Minimally invasive dentistry can be defined of maximal preservation of healthy dental structures. It would be inappropriate to remove enamel and dentin excessively because it will reduce ability to bond restorative material [16, 17]. Especially, patients with dental agenesis, it would be the best way to replace space with endosseous dental implant instead of doing fixed partial denture which is reducing enamel and dentine tooth structure of the abutments. Subgingival margins are required in esthetic situations, but these are associated with increased gingival inflammation [6, 11, 14, 15]. While some clinicians may suggest that a resin-bonded prosthesis is a viable option, clinical experience has shown that these resinbonded pontics do not have long-term success rate if the teeth are not prepared aggressively enough for mechanical retention [12, 14]. In these cases, implants were represented the most conservative treatment to rehabilitate patients with absence of permanent teeth. For the dental implant, edentulous area should be evaluated for example quality, quantity of bone and amount of space to confirm the possibility of surgical implant installation without compromising the esthetic result [15-17]. The appropriate amount of space for implant and crown is determined by size of implant, surrounding living tissue, crown shape, occlusion and the recurring esthetic dental (RED) proportion from patient smiling [6, 10, 13, 15]. As the result, an interdisciplinary approach including orthodontics, periodontics, surgery implant placement and operative treatment is taken into account [6, 10, 13, 17].

The aim of this paper is to present the interdisciplinary treatment of hypodontia of permanent canine in an adult female.

Case Report

A female patient, aged 21, visited an orthodontist to embark on orthodontic treatment. The patient still had left primary canines, but otherwise he was generally healthy and had not suffered any other health problems. The patient had no history of having suffered any trauma within the facial skeleton. In addition, he was not aware of any instances of congenitally missing teeth in his family.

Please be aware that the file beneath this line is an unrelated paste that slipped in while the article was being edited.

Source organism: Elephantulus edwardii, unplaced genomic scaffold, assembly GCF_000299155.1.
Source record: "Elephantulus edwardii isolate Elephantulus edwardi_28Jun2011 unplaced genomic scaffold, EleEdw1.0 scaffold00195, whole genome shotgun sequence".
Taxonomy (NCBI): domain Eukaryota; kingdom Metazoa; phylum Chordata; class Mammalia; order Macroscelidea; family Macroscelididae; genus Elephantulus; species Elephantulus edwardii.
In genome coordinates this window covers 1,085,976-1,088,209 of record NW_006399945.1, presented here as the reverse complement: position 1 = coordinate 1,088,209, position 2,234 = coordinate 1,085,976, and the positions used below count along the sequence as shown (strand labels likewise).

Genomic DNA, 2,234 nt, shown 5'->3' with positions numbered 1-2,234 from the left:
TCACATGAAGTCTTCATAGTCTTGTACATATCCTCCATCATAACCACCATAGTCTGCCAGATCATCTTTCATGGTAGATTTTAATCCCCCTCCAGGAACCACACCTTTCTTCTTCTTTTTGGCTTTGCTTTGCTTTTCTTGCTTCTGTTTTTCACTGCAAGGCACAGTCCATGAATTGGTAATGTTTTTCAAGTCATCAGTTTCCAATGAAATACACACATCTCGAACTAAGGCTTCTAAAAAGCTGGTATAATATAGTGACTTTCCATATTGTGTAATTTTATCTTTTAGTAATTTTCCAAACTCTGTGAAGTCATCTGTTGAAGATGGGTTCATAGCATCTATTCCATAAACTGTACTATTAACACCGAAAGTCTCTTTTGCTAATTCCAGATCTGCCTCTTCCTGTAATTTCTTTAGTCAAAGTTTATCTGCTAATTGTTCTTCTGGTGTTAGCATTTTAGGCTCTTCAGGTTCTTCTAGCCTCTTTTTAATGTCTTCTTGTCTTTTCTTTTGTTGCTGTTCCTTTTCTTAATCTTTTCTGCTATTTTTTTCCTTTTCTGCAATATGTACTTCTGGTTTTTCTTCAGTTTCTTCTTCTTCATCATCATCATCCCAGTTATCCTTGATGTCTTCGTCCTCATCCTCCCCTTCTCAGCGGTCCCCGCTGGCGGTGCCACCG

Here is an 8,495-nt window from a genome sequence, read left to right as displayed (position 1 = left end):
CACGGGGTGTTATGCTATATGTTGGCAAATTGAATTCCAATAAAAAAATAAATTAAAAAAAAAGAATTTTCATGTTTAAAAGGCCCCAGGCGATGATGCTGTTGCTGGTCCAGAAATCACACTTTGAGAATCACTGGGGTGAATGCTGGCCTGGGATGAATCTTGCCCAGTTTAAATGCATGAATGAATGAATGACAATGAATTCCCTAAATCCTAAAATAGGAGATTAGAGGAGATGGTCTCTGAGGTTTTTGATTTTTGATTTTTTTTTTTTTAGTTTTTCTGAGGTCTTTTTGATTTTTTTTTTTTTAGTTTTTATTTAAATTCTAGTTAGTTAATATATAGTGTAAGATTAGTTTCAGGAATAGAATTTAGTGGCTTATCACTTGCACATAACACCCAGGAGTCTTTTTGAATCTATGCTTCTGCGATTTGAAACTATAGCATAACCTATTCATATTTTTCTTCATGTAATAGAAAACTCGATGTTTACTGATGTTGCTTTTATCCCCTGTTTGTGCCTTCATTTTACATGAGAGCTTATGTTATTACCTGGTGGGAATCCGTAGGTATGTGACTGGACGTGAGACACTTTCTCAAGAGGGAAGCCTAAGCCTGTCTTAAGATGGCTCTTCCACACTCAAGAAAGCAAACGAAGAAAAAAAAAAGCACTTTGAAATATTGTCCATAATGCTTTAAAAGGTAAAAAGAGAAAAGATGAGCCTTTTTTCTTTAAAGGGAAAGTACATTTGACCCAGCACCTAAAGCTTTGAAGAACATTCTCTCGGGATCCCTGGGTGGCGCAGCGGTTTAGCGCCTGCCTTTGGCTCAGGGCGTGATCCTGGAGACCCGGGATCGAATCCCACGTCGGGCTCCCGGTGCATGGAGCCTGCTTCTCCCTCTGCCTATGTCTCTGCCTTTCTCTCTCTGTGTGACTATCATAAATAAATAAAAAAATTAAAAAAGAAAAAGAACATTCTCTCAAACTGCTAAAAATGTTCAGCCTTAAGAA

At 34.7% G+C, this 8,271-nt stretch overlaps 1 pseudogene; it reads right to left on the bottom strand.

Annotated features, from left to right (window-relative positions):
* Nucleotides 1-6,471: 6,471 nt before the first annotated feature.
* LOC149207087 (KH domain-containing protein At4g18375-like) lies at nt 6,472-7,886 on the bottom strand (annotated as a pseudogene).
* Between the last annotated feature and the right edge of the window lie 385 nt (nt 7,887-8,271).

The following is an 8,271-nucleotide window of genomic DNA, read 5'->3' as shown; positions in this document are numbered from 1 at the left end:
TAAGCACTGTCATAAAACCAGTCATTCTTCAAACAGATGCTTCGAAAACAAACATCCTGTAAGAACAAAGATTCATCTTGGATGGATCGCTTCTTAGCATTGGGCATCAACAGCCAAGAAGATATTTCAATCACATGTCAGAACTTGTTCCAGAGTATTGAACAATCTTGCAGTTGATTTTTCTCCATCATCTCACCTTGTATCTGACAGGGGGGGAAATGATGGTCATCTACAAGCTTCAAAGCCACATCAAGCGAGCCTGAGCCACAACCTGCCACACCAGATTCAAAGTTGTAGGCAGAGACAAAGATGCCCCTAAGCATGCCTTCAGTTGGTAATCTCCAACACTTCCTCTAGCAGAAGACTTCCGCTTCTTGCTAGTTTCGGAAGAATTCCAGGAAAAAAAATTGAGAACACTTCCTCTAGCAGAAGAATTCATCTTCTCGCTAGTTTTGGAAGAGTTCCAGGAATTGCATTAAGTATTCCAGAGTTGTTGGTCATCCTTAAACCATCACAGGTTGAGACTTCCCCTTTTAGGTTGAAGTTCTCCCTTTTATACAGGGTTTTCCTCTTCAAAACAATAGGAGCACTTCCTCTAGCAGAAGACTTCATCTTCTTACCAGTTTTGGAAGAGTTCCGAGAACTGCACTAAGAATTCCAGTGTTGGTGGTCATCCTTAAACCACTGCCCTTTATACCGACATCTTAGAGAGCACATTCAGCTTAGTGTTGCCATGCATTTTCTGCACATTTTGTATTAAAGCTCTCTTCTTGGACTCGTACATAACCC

A clinical examination revealed a slight asymmetry of facial features between the left and right sides of the face, retracted subnasal region, and a posterior position of the upper lip position relative to Ricketts’ e-line. Intraoral examination revealed the presence of persistent primary canine teeth: 63 (Class II mobility); as well as the presence of permanent teeth in the maxilla and mandible except maxillary canines and third molars. In addition, complete leftside cross-bite was diagnosed involving teeth 22, 23, 24, 25, 26 and 27 as well as a deviated midline between the maxilla and the mandible.

The presence of persistent deciduous teeth 63 with some root resorption visible; hypodontia of permanent teeth 23; and the presence of the remaining permanent teeth except the third molars.

A treatment plan which involved orthodontic as well as implantprosthetic procedures was prepared and presented to the patient, who accepted it and gave his consent to initiating the treatment.

Orthodontic treatment with fixed appliances on the upper and lower dental arches was intended to widen the jaw, eliminate cross-bite on the left side, restore correct lateral relationships and reduce overbite. The treatment assumed leaving the persistent primary teeth in place as long as possible in order to preserve the volume of the alveolar bone with a view to a planned future implantation after the extraction of the left primary maxillary Canine. The treatment with fixed appliances lasted 18 months, and the desired therapeutic effects were achieved (Figure. 1a-d).

Figure 1a-d.

Upon the completion of orthodontic treatment, primary teeth 63 were extracted. An analysis of the alveolar ridge performed using cone beam computed tomography showed a sufficient volume of bone for the placement of implants. Implantation was performed under local anesthesia. First, the mucoperiosteal flap was elevated and the implant sites were prepared, into which 11 mm × 3. 5 mm Astra implants were inserted (Figure. 2-8 ).

The wound was sutured and Solcoseryl was applied. The healing process proceeded without any complications. After a week, the sutures were removed. Four months later, the implants were uncovered and healing abutments were attached to the implant fixtures (Figure. 9).

Figures 2-9.

Approximately three weeks after the uncovering of the implants, under infiltration anesthesia, retraction cords were placed and the upper incisors were prepared for porcelain veneers. An impression was taken in a one-step technique. Temporary veneers were then attached to the prepared teeth. After a week the final restorations were fixed using Variolink Veneer . Next, transfer devices were used to take an impression for zirconia-based crowns. Afterwards zirconia connectors were fitted and the finished crowns were seated. Prior to all the prosthetic procedures (Figure. 10, 11, 12). Figure.13.

Figures 10-13.